+++X Corporation Challenges California Law for Transparency in Content Moderation
+++Maryland School District sues Instagram, TikTok, YouTube and others over Mental Health
+++Appeals Court Limits Government Power to Censor Social Media Content
+++California Lawmakers Wrestle with Social Media Companies over Youth Protection Laws
X Corporation Challenges California Law for Transparency in Content Moderation
California’s AB 587 law, which demands that social media platforms reveal how they moderate content related to hate speech, racism, extremism, disinformation, harassment, and foreign political interference, is being challenged by X, the company that runs Twitter. X says that the law infringes on its constitutional right to free speech by making it use politically charged terms and express opinions on controversial issues. The lawsuit is part of a larger conflict between California and the tech industry over privacy, consumer protection, and regulation.
Read the full report on techcrunch.
Read the full text of Assembly Bill 587.
Read the case X Corporation v. Robert A. Bonta, Attorney General of California, U.S. District Court, Eastern District of California, No. 2:23-at-00903.
Maryland School District sues Instagram, TikTok, YouTube and others over Mental Health
A school district in Anne Arundel County, Maryland is taking legal action against major social media companies, such as Meta, Google, Snapchat, YouTube, and TikTok. The school district accuses these companies of causing a mental health crisis among young people by using algorithms that keep them hooked on their platforms. The school district says that these platforms expose young users to harmful content and make them spend too much time on screens. The school district demands that these platforms change their algorithms and practices to safeguard children’s well-being. The school district also wants to recover the money that it has spent on addressing student mental health issues.
Read the full report on WBALTV.
Read the case Board of Education of Anne Arundel County v. Meta Platforms Inc. et alia, U.S. District Court, Maryland, No. 1:23-cv-2327.
Appeals Court Limits Government Power to Censor Social Media Content
A federal appeals court has narrowed a previous court order that limited the Biden administration’s engagement with social media companies regarding contentious content. The original order, issued by a Louisiana judge on July 4th, prevented various government agencies and officials from communicating with platforms like Facebook and X (formerly Twitter) to encourage the removal of content considered problematic by the government. The appeals court found the initial order too broad and vague, upholding only the part preventing the administration from threatening social media platforms with antitrust action or changes to liability protection for user-generated content. Some agencies were also removed from the order. The Biden administration can seek a Supreme Court review within ten days.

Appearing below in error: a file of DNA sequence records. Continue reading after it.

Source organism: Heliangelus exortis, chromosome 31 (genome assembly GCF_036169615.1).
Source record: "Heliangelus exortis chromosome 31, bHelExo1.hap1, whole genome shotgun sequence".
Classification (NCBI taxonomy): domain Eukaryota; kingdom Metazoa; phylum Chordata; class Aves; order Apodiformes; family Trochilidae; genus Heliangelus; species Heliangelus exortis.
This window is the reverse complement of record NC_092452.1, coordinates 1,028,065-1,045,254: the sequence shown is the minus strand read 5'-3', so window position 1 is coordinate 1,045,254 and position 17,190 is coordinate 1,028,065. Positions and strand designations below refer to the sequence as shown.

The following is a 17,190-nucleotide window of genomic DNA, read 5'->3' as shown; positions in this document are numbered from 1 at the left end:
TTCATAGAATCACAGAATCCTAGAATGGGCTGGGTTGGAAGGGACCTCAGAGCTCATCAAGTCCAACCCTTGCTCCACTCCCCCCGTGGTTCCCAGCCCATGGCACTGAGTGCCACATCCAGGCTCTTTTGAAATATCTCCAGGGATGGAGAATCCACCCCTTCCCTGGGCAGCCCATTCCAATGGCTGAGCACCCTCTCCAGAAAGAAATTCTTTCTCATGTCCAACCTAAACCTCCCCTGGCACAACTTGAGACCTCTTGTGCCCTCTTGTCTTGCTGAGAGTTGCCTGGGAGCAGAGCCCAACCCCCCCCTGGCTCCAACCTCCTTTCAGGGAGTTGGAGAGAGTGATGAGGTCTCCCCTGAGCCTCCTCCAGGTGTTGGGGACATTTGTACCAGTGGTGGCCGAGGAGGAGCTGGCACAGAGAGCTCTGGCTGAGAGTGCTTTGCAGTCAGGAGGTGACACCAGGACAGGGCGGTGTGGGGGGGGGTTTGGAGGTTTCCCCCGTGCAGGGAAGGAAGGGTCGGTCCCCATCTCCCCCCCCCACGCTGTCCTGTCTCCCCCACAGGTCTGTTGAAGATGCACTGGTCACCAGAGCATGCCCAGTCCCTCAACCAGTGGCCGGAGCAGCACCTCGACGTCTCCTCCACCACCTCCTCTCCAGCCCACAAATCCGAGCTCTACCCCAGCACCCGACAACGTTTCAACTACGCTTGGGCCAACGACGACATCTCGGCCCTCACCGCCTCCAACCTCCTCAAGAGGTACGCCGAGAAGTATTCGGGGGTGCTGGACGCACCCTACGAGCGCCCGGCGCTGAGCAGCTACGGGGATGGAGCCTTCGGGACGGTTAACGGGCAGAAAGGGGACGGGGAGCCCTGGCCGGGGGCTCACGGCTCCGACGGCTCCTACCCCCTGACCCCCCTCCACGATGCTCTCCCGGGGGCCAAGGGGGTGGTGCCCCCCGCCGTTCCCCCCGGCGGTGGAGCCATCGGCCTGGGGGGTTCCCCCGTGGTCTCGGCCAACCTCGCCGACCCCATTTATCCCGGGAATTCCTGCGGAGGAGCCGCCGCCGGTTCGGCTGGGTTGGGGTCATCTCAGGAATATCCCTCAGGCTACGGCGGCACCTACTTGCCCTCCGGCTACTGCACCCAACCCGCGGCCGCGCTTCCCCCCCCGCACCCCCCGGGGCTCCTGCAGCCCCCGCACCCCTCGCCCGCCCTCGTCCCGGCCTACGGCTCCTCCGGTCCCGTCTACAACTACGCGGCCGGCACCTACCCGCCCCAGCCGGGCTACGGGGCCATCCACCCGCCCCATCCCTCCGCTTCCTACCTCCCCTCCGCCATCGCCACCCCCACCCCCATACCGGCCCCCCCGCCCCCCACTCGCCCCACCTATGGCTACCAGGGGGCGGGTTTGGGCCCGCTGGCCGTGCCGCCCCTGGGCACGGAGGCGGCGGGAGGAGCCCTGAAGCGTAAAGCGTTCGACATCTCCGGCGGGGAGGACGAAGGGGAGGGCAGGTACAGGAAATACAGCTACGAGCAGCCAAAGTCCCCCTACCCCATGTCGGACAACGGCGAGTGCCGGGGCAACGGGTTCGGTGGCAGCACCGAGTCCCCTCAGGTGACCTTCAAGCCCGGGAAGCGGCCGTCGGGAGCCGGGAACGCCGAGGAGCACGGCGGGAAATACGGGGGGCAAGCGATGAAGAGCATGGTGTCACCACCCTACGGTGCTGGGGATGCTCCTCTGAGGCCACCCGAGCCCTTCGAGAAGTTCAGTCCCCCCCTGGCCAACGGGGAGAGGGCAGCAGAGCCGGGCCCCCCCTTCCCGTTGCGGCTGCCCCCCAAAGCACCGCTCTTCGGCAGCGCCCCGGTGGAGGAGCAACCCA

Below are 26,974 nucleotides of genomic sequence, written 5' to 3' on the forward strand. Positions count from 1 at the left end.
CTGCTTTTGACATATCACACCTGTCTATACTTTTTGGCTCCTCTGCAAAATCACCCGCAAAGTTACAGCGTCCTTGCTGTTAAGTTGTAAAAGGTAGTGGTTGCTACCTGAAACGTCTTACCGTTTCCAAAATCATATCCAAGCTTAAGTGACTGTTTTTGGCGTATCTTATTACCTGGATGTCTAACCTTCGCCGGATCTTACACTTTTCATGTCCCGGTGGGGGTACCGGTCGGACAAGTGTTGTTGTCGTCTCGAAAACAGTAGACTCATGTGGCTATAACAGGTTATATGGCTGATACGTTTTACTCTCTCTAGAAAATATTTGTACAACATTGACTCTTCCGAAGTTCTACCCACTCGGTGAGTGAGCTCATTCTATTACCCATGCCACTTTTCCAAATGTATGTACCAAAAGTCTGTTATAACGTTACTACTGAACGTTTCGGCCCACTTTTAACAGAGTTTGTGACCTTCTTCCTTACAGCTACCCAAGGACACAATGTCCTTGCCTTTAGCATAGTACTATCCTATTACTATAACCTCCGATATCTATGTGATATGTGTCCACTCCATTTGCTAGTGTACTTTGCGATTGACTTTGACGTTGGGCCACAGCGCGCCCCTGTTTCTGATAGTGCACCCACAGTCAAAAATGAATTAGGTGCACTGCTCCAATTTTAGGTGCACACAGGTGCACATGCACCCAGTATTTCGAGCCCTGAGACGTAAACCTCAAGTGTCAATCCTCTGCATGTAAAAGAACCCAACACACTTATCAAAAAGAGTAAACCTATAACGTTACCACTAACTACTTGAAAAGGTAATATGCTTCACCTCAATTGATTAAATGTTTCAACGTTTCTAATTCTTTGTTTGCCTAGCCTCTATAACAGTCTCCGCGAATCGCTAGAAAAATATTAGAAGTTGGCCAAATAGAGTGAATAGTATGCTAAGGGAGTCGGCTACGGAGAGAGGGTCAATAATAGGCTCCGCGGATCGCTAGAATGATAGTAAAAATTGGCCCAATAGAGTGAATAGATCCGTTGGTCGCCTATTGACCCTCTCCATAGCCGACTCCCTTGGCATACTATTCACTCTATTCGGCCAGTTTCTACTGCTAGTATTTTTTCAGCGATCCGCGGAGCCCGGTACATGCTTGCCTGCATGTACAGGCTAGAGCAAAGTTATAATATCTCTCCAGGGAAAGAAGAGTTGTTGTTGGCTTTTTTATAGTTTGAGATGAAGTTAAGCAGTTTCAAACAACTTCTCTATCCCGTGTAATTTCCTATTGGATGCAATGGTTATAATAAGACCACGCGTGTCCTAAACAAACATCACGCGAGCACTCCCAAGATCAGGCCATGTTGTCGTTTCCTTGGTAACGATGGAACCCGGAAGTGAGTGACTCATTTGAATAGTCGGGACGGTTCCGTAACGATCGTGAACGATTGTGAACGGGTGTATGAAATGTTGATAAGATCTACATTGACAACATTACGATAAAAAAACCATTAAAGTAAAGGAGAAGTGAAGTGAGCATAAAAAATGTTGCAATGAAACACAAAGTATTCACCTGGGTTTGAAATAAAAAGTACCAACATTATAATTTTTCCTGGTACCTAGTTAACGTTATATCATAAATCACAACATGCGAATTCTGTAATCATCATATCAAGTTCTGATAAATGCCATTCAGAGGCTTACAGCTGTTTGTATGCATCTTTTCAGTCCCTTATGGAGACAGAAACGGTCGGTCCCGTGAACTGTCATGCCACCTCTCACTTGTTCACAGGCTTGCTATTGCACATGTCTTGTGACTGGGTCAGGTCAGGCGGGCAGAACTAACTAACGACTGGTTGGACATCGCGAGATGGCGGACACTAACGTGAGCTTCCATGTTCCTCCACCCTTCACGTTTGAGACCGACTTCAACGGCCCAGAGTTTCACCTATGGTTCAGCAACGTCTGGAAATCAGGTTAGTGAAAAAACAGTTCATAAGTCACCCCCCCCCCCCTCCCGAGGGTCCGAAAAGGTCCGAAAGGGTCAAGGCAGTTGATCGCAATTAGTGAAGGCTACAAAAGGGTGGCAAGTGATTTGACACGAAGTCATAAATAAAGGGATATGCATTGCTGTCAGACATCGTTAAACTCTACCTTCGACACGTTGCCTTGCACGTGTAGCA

Read the full report on the associated press.
Read the case Missouri v. Biden, U.S. District Court for the Western District of Louisiana, No. 3:22-CV-1213.
California Lawmakers Wrestle with Social Media Companies over Youth Protection Laws
A bill to make social media platforms responsible for harmful content died in a California committee. Sen. Nancy Skinner (D-Berkeley) authored SB 680, which targeted content related to eating disorders, self-harm, and drugs. Tech companies, including Meta, Snap, and TikTok, opposed the bill, saying it violated federal law and the First Amendment. Lawmakers said social media platforms could do more to prevent harm. Another bill, AB 1394, which deals with child sexual abuse material, passed to the Senate floor. It would require platforms to let California users report such material, with fines for non-compliance.
- Copyright Law: “Sam Smith Beats Copyright Lawsuit Over ‘Dancing With a Stranger’” (by Bloomberg Law)
- Copyright Law: “Copyright Office Denies Registration to Award-Winning Work Made with Midjourney” (by IP Watchdog)
- Cryptocurrency: “Who’s Afraid Of (Suing) DeFi Entities?” (by Forbes)
- Privacy: “Meta Platforms must face medical privacy class action” (by Reuters)
- Social Media: “Meta-Backed Diversity Program Accused of Anti-White Hiring Bias” (by Bloomberg)
- Personal Injury: “New York man was killed ‘instantly’ by Peloton bike, his family says in lawsuit” (by CNBC)
- Social Media: “Fired Twitter employee says he’s owed millions in lawsuit” (by SF Examiner)
- Social Media: “Georgetown County School District joining lawsuit against Meta, TikTok, Big Tech” (by Post and Courier)
- Defamation: “Elon Musk to sue ADL for accusing him, X of antisemitism” (by TechCrunch)
- Surveillance Capitalism: “A Radical Proposal for Protecting Privacy: Halt Industry’s Use of ‘Non-Content’” (via Lawfare)
In Other News (or publications you should read)
- Richard Allen’s regulate.tech blog: How to regulate the internet without breaking it
- Benjamin Wittes, Robert Chesney, Jack Goldsmith’s lawfare: Hard national security choices
- Julie Zerbo’s the fashion law (TFL)
- Justin Hendrix’ tech policy press: technology and democracy.
- Eugene Volokh: The Volokh Conspiracy